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By Benjamin Wong
In part 1 was the story of two workers who were worried that their medical records did not correctly capture the circumstances surrounding their workplace accidents. In both cases, the doctors didn’t ask the patients how the injury occurred; representatives of the company spoke to the doctors instead. But employers have vested interests. TWC2 has heard of instances when employers told doctors that the accident happened outside the workplace. Such a record would compromise a worker’s right to treatment and compensation under the Work Injury Compensation Act.
Abdur Rashid’s story is the third, and perhaps the most absurd example I came across within just two hours at TWC2’s free meal service. He was injured in February 2013 while doing a construction job.
“I working ah, then working, suddenly, bang!” Abdur Rashid (pic above) describes how he was hit and gestures to his ankle, “Here breaking. Very painful. Blood? No blood. Safety boot very strong. $120 I pay. No break.” The foot wasn’t broken, “but my ankle breaking.”
Abdur Rashid was immediately sent to Mount Alvernia hospital. “Doctor say very serious. He say 100%, your leg cannot, you next time very hard job cannot do.”
“He put the cement on my leg, then about two months.”
I ask Abdur Rashid what happened during the initial visit to the hospital, and if he or a representative of the employer had explained to the doctor what happened.
“Boss talking, I dont know, I never talk anything,” he replies.
Three months later, Abdur Rashid got a shock at a follow-up visit to the doctor. “I seeing doctor, he say, ‘You big injury, you cannot do anything, you car accident.’
“I say ‘What? What car accident?’ Doctor say, ‘your company say car accident’. I tell doctor: ‘Where got car accident, I hit by excavator!’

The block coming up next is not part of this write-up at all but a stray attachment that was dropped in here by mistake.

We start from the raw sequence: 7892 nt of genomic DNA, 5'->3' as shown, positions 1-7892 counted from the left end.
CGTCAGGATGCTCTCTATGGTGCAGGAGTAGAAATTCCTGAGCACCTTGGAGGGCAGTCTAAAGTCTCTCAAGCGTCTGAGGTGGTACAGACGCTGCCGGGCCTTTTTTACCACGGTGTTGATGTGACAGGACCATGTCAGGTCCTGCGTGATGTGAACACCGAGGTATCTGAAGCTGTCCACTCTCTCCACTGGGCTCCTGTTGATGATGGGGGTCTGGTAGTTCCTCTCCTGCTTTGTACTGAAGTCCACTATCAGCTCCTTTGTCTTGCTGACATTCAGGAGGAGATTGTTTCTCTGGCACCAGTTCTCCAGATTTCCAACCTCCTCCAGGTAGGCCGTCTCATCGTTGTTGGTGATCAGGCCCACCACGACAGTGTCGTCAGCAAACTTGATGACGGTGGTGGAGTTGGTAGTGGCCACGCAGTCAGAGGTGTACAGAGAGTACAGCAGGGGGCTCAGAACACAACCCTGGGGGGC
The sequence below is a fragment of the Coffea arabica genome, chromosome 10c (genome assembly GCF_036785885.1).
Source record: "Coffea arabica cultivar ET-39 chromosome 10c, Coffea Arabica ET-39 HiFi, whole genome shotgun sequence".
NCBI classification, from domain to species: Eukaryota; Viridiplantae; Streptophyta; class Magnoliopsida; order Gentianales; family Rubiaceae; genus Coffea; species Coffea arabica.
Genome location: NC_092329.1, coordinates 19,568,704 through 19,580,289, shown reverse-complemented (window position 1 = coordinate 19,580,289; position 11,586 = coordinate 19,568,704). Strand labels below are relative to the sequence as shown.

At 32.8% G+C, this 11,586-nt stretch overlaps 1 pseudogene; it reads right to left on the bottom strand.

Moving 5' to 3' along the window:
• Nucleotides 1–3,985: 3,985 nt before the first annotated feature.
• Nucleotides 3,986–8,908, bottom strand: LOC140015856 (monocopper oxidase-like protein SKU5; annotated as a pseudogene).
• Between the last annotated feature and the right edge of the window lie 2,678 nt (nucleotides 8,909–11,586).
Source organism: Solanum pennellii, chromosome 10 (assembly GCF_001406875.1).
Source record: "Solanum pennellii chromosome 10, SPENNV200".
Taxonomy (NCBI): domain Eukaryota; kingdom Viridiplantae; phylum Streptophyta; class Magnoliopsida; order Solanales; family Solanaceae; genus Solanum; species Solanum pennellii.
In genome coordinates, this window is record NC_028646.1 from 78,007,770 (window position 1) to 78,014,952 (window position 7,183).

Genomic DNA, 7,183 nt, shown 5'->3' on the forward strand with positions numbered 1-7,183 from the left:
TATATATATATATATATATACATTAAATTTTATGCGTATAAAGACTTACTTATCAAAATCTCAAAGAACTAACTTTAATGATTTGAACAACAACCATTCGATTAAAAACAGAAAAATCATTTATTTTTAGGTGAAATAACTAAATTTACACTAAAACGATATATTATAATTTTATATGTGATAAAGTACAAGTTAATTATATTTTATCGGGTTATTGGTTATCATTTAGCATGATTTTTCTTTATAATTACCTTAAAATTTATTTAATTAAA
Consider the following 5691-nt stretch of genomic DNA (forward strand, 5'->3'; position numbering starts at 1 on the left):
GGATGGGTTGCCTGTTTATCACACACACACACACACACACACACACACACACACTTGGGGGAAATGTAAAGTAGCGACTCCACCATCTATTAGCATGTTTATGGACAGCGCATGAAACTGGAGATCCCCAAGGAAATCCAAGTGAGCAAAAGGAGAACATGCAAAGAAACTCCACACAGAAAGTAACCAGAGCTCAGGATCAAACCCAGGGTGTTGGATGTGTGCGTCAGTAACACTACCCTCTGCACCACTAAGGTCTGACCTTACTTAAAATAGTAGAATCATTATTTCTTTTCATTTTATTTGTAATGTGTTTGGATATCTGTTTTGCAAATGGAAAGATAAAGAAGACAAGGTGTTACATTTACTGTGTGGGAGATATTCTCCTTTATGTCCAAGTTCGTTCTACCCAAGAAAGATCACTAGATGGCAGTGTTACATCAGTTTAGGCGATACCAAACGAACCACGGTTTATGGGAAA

“Doctor say, ‘You got problem, go MOM!'”
In July, Abdur Rashid engaged a lawyer and brought his case to MOM. It should be noted though that engaging a lawyer is not necessary. He was issued a special pass, allowing him to stay on in Singapore to complete his treatment.
“MOM say see how, car accident or excavator accident. . . . [so] who correct?” Abdur Rashid exclaims loudly, his tone filled with frustration.
I ask Abdur Rashid why he did not get testimonies from his fellow workers.
“How can talk? They working company, scared send back. Everybody know I excavator accident. EVERYBODY.”
Now, Abdur Rashid is waiting for his assessment, but is still unsure of the entire outcome. “Many thing now I don’t understand.”
I sat down with TWC2 Head of Direct Services Debbie Fordyce, who explained the situation in greater depth.
“Whenever injured workers visit a clinic or hospital, the doctor asks ‘How did it happen?’ And often the injured worker can’t answer, either because of language difficulties or because he is unconscious. If a company representative speaks to the doctor on behalf of the worker, it does happen that they explain the accident/injury in a way that it doesn’t look like a work place injury.”
“Why would they do so?” I ask.